An Elk head. And he isn't hung very high, I am 5'10" and you can see how close he is to me. And he isn't alone.
There are other Elk and some other animal head and a whole animal too. As I run the gauntlet of dead animals, I make my way to the lobby of the bank, stupidly unprepared for what awaits there.
A lion guarding the Christmas Tree. There are several other full size taxidermy animals in the lobby.
That cheetah over on the far wall seems pretty chill about this situation. I on the other hand am a little freaked out.
The male half of the owners of this collection is the President (or CEO? whatever) of this bank. His and his wife's sizable gun collection are in a case in the lobby. I suppose that nothing says "I will keep your money safe" like my large collection of guns and the creatures I have taken down with them watching you as you transact your business.
I really want to ask if this branch has ever been robbed but I hear David's disapproving voice in my head. This might be like asking a TSA agent at the airport if they have ever seen a bomb when they are checking out your boarding pass. Once, when I was sitting next to the door on the over-wing exit row, I asked David (a licensed airplane mechanic) what would happen if I tried to open the door. He looked at me with a mixture of horror and annoyance. I think he was regretting his decision to take the aisle seat at that moment. We were cruising along at like 37,000 feet so maybe that was part of his concern. Maybe the fact that I had recently asked what he thought this bored policeman who was directing traffic would do if I tried to grab his gun when we walked by made some difference in his reaction. But really, I am just curious. But maybe I should keep my curiosity to myself so instead I mention to an employee that I have never seen anything quite like this and they proceed to tell me about the museum down the street that contains the animals that wouldn't fit in these peoples homes (plural) or the bank.
Harber Wildlife Museum is indeed not far down the street. It was voted the "Best Museum in Texoma" in 2012, 2013 & 2014. For those of you that don't know, Texoma refers to a general region where Texas and Oklahoma touch. Sherman is about an hour from the border. None of the Texoma region contains any really big cities so I am not thinking the competition was very stiff. They are only open for 2 hours on Friday, the day I am here and on weekends. Admission is a "$5 donation" for anyone over 12 but I assume you can't just walk around if you decide you don't want to donate.
They are not overrun with visitors according to the log. Several people from Oklahoma visited on the 22nd of November, AFTER a couple of Texans on the 29th. I can hear David now saying something about Oklahomans not being able to tell time or something like that. One of David's many jokes: Why doesn't Texas fall into the Gulf of Mexico? Because Oklahoma sucks.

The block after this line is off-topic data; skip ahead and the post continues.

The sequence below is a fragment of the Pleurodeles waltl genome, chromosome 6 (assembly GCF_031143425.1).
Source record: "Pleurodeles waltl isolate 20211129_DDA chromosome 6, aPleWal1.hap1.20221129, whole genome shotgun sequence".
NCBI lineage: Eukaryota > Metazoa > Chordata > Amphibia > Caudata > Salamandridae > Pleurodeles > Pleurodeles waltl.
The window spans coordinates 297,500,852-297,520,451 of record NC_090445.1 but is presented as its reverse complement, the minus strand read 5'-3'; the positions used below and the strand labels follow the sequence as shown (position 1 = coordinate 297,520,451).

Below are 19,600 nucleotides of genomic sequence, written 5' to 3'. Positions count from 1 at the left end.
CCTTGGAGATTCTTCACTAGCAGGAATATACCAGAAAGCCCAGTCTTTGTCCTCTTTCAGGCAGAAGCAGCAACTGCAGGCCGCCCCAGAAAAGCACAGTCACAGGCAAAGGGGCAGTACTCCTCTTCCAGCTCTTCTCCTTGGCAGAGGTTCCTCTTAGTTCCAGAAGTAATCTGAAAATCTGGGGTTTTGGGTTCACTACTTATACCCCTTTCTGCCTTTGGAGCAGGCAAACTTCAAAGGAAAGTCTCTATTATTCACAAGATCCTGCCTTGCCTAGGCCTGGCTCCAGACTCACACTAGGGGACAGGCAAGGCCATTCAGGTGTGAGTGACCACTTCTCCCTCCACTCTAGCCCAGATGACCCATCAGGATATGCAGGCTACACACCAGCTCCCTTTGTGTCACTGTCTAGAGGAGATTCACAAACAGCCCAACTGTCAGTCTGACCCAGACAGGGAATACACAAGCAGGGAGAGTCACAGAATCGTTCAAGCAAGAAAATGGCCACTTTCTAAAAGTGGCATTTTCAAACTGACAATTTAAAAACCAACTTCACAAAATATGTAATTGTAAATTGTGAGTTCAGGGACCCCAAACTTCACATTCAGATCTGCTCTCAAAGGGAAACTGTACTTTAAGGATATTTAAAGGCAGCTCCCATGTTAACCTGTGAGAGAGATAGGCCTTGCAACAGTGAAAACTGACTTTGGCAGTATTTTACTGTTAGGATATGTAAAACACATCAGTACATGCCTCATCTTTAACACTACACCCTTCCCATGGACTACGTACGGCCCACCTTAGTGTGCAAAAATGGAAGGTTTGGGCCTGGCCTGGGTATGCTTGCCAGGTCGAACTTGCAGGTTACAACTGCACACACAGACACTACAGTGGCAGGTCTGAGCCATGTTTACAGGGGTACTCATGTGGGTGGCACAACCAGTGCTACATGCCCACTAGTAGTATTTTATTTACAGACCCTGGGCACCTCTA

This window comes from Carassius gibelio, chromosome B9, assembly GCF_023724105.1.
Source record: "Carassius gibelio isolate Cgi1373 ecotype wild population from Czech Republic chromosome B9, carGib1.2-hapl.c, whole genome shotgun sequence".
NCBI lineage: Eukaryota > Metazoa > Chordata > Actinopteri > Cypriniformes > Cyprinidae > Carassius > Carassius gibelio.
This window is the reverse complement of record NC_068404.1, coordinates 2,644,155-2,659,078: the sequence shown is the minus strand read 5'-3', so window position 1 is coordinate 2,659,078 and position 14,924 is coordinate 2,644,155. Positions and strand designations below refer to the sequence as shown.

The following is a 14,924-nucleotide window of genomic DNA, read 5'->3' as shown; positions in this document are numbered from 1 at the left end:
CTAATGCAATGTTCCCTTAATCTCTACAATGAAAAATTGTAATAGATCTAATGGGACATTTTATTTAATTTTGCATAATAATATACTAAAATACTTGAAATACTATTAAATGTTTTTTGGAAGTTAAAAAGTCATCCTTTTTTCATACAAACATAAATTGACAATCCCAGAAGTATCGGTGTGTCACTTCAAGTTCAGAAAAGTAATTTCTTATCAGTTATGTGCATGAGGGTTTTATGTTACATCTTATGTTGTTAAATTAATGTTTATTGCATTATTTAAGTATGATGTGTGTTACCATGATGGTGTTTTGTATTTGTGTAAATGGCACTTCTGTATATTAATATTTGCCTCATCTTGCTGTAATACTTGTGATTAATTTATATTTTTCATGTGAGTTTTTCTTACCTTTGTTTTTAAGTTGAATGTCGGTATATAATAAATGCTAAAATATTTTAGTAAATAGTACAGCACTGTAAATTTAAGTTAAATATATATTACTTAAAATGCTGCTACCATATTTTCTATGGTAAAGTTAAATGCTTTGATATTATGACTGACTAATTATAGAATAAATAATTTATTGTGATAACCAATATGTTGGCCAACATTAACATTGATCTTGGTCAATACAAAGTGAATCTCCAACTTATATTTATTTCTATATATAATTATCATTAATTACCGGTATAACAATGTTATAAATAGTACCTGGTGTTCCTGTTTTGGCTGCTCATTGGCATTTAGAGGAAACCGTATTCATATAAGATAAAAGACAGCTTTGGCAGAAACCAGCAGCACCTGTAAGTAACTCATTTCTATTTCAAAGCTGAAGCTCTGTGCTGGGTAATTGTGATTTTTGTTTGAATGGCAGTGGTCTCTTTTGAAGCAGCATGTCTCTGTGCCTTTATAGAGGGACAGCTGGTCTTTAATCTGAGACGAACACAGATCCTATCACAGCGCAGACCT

I am there right at 3 pm when they open and there is one other car in the parking lot I am going to assume belongs to the employee. When he opens the door for me a few minutes after 3, he seems a little surprised to see me. "Got anything for me?" he says. I tell him I have $5 I will give him. He backs up so I can enter and says, "Okay, but let me turn on the sounds first."
As you walk through the museum there are animal sounds coming out of the speakers in the ceiling. The lady at the bank told me this is an old Furr's Cafeteria. There are multiple rooms to the museum.
The largest, and the one you enter first, is Africa.
It is hard not to begin by looking at the giraffe with his tongue out.
There are signs asking you not to touch the animals (or the "snow" - their quotes, not mine) but you can walk right up to them (lots of signs that you are being recorded and watched are all around the museum). This is probably the closest I will ever get to the ass end of a giraffe. At least I hope that is the case.
The room is square and there is an aisle all the way around with displays in the middle and along the walls. A large variety of animals are in posed in groups.
This lion is being attacked.
This one is attacking. All of them are posed in what I assume is supposed to be a realistic looking diorama but I find it a little sad and cheesy personally. Someone at the bank said the local college painted all of the backgrounds.
The realism loses something from that drop ceiling and poorly done fake foliage.
The signs along the railing give information about the animal. A lady at the bank said that the couple donate all of the meat from the animals they kill to local tribes.
This is Guenther's Dik-Dik. He is smaller than my dog. Not a lot of meat there. Some of the animals here make me question that whole statement.
Now, since I am an American who has never been outside the country, I don't claim to know much about the food habits of other people of the world but do people really eat baboon? And the "Fun Fact" for this rare white lion was that the local tribes consider them sacred. Do they eat sacred animals?
Okay hunters, get ready because here it comes. I have a problem with this. I am actually a little annoyed with myself for what in my mind is donating $5 for these people to continue doing this. I am sure my $5 is of little significance to these people who obviously have a lot of money to burn but still. I think that when hunters say they donate the meat to the local tribe in some effort to minimize the criticism they receive it is just a justification for them to do what they would do anyway. I am not a hunter and would never be one unless there was a catastrophic event such as nuclear winter that required me to hunt to survive. When I lived in Texas I didn't think much about animals, wild or otherwise. I had two dogs. I saw squirrels in my yard. Once a dead possum. Some hawks had loud sex in the tree outside my office window. I saw dead armadillos on the road and raced one at a company event. I could go to the zoo to see something more exotic. But after moving to Montana, I see wild animals I never dreamed I would see in person right outside my door. Owls. Eagles. Deer frequently pass through our yard. I have seen Elk herds. The time I saw a moose, I yelled so loud and scared David so bad I think he thought he might have a heart attack. Normally I am rendered incapable of coherent speech when I see something. I have gotten better and I don't freak out or lose the capacity for speech as much now but I am still in total awe of the wildlife here. And I never want to see it mounted on my wall, or anyone else's for that matter. I want to see them where they belong...in the wild.